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Flow Chart

The client can better define the high level process of the desired application outcome by creating flow charts themselves. This helps the client understand the system they want and the one we are trying to build. It helps the program designer understand the elements of the project that are most important to the client.

When we are looking at an embedded project, which has just one input and one output there is not a lot to discuss or understand.

However, if we have a remote communications project, with several field inputs and user interface outputs, then we must clearly document the data controls and sequences, which describe how we convert our set of inputs to real world outputs.

After program architecture and user interface requirements have been agreed upon, we can then begin create a flow chart at component or library level.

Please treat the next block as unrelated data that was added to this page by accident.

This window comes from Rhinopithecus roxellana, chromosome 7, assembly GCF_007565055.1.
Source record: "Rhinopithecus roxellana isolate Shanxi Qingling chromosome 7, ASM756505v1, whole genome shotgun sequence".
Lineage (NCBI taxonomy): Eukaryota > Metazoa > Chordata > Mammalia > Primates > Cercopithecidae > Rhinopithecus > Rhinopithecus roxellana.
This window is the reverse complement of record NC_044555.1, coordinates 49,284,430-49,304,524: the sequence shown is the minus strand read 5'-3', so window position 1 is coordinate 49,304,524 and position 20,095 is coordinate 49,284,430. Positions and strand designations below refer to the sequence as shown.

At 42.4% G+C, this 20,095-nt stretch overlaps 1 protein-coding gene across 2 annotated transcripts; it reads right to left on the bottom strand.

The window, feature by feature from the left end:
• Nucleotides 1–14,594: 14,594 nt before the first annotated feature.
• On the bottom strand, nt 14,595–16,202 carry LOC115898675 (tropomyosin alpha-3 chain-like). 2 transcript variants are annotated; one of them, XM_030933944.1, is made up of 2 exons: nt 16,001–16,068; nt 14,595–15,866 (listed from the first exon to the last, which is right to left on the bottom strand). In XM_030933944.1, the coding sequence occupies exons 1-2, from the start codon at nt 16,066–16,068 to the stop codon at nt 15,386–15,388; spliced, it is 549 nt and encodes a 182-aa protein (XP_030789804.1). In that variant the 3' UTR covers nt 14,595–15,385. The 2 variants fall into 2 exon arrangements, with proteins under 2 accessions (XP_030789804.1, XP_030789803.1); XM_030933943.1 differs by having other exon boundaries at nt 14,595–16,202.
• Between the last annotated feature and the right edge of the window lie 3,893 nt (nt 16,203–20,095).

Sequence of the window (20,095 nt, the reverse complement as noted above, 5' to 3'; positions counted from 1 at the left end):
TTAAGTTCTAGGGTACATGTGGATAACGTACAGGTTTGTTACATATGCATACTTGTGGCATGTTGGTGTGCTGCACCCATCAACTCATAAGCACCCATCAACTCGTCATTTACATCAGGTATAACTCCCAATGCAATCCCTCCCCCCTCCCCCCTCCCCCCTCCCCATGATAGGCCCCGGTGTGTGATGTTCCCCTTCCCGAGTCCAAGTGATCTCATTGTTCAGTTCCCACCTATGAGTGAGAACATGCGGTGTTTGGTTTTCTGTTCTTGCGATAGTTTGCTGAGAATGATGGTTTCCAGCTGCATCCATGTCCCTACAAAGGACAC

A flow chart is a pictorial procedural design consisting of three graphical control elements of sequence, selection and repetition. (Of course, this is not a flow chart diagram tutorial)

There are only seven control structures in structured C programming and we usually get to use all of them!

1. Sequence
2. If (Selection)
3. If/else (Selection)
4. Switch (Selection)
5. While (Repetition)
6. Do/While (Repetition)
7. For (Repetition)

Each of these control structures can be graphically represented. When they are joined together using some simple structure programming rules, we create a structured program.

Programs that have been designed with structured programming rules are easier to program, read, test, and debug. Structured programs reduce complexity by limiting the number of design constructs to a predictable limited set of actions.